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By Planning Gifts, Donor Protects Wishes in Estate

By Planning Gifts, Donor Protects Wishes in Estate
Father Douglas G. Comstock

For Father Douglas G. Comstock, the decision to create a gift annuity was simple.

"You have never seen a U-Haul attached to a casket, have you?" Father Comstock said.

Though he has acquired many beloved possessions over the years through his travels and his work as an educator and parish priest, he knows that he cannot take his treasures with him to the afterlife, so he began planning for their dispersal.

"I have various (organizations) in my will that I know I want to support," said Father Comstock, now the pastor of the Catholic Community of Alexandria, which includes St. Cyril of Alexandria Church in Alexandria Bay, N.Y., and St. Francis Xavier Church in Redwood, N.Y. "I know that if I eventually go into a (nursing) home, all of the money will go quickly. Creating an annuity is a way to ensure that the money benefits the people I want it to."

Father Comstock is one of many Glenmary Home Missioners donors who has chosen to establish a charitable gift annuity. With a charitable gift annuity, a donor transfers a gift of cash or securities to Glenmary. In return, the donor receives a fixed payment for life, based on the donor's age and amount of gift. The donor also receives a charitable income tax deduction, and a portion of the annuity income is tax-free.

"An annuity gives you income now while providing for your wishes for the future," Father Comstock said. "It lets you leave now what you might have given to an organization later on. With so many people living longer and so many extensive illnesses depleting their reserves, a planned gift like an annuity lets you make a gift and receive something back."

Planning his gifts just made sense to Father Comstock. As a pastor, he has helped many parishioners cope with the long-term illnesses and deaths of family members. He knew that to protect his wishes, he needed to begin planning his future.

But, giving has always come naturally for the priest, who will celebrate the 50th anniversary of his ordination this year. As a young boy, his mother took in elderly community members. She taught him the importance of generosity and supporting the community.

That spilled over to his professional life. He cared for the needs of his parishioners, as well as tended to the formation of seminarians as an educator at Wadhams Hall College in Ogdensburg, N.Y.

In the 1970s, Father Comstock taught religious studies, spiritual formation and Latin at Wadhams. He helped seminarians develop a global awareness, a concern for others and a passion for social justice, encouraging them to see a world beyond themselves and their immediate communities.

While at Wadhams, Father Comstock first came in contact with Glenmary. Living far away from most of Glenmary's missions, he first learned about Glenmary through The Farm, the group volunteer site in Vanceburg, Ky. Many of his students spent time working at The Farm, and one student joined Glenmary in formation.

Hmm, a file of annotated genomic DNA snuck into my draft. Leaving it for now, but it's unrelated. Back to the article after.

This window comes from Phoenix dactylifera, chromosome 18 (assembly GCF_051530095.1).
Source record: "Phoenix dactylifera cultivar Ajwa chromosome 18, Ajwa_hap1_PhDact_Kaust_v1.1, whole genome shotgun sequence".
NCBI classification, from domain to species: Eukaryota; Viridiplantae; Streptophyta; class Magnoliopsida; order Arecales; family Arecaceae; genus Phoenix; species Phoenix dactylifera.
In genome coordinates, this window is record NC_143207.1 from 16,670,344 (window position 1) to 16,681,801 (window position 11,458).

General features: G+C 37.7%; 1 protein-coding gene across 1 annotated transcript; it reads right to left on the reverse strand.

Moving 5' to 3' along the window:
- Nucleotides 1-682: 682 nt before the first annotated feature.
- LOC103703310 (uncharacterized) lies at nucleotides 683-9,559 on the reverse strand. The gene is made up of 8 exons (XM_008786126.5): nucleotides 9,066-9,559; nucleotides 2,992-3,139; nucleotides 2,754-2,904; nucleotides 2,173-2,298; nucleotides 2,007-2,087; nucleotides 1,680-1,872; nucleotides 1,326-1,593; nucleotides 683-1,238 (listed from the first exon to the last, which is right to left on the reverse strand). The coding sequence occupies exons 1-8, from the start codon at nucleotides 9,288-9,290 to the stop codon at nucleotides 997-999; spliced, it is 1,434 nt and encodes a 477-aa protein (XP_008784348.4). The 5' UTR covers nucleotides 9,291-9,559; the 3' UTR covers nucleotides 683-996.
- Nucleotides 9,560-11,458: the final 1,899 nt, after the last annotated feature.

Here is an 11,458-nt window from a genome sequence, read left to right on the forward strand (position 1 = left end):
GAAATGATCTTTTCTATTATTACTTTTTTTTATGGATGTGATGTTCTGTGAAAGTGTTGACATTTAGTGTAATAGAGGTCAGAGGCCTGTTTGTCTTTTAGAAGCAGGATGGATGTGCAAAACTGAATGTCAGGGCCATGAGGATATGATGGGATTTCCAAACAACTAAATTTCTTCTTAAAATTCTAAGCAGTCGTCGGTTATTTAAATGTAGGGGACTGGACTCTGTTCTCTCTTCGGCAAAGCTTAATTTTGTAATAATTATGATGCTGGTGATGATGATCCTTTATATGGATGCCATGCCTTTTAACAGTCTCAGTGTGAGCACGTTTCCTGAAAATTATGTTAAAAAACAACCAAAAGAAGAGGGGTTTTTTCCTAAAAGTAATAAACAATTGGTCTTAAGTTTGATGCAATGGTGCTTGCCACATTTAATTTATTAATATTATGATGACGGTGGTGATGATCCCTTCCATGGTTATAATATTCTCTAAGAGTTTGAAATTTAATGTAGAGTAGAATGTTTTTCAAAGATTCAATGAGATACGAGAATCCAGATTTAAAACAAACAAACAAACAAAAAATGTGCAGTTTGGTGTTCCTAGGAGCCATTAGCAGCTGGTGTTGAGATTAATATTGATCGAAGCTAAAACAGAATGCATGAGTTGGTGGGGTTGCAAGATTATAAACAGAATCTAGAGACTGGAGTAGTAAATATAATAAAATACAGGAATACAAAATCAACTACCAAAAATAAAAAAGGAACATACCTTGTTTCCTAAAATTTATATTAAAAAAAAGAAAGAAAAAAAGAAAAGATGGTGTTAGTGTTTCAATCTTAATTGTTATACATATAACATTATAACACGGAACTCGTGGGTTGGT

Father Comstock then invited Glenmary priests, including current Glenmary president Father Chet Artysiewicz, to retreats in Ogdensburg to help seminarians discern their vocations.

Later, when Father Comstock was spiritual formation director and vice rector at the American College of the Louvain, in Leuven, Belgium, he met former Glenmary president Father Dan Dorsey, who was studying at Rome and would stop over in Leuven on his way home.

While Father Comstock formed a friendship with many Glenmarians, it was the organization's mission that spoke to him. He liked the idea that Glenmary priests, brothers and coworkers were spreading God's message in No Priest Land, USA, where there is little to no Catholic representation.

"They share the good news about Jesus and help people in the mission areas grow in their relationship with Jesus," Father Comstock said. "They are sharing what has been given to us so freely already, which is a worthwhile endeavor to support and promote."

Though Father Comstock created the charitable annuity in 2006, he has supported Glenmary for many years, promoting Glenmary through the diocesan mission cooperative. He allows Glenmarians to visit and speak about their mission work. It educates a wider audience about Glenmary's work and attracts more donors to the organization.

Father Comstock will continue to promote Glenmary as well as earn income from the annuity throughout his lifetime, but for now, he is not concerned about his finances. On a Tuesday morning in January, all he cares about is the pending snowfall. As a northern New Yorker, he is eagerly awaiting the predicted 1 to 3 inches. Like all northerners, he is prepared for the cold and potential bad weather.

Then again, he is a planner.


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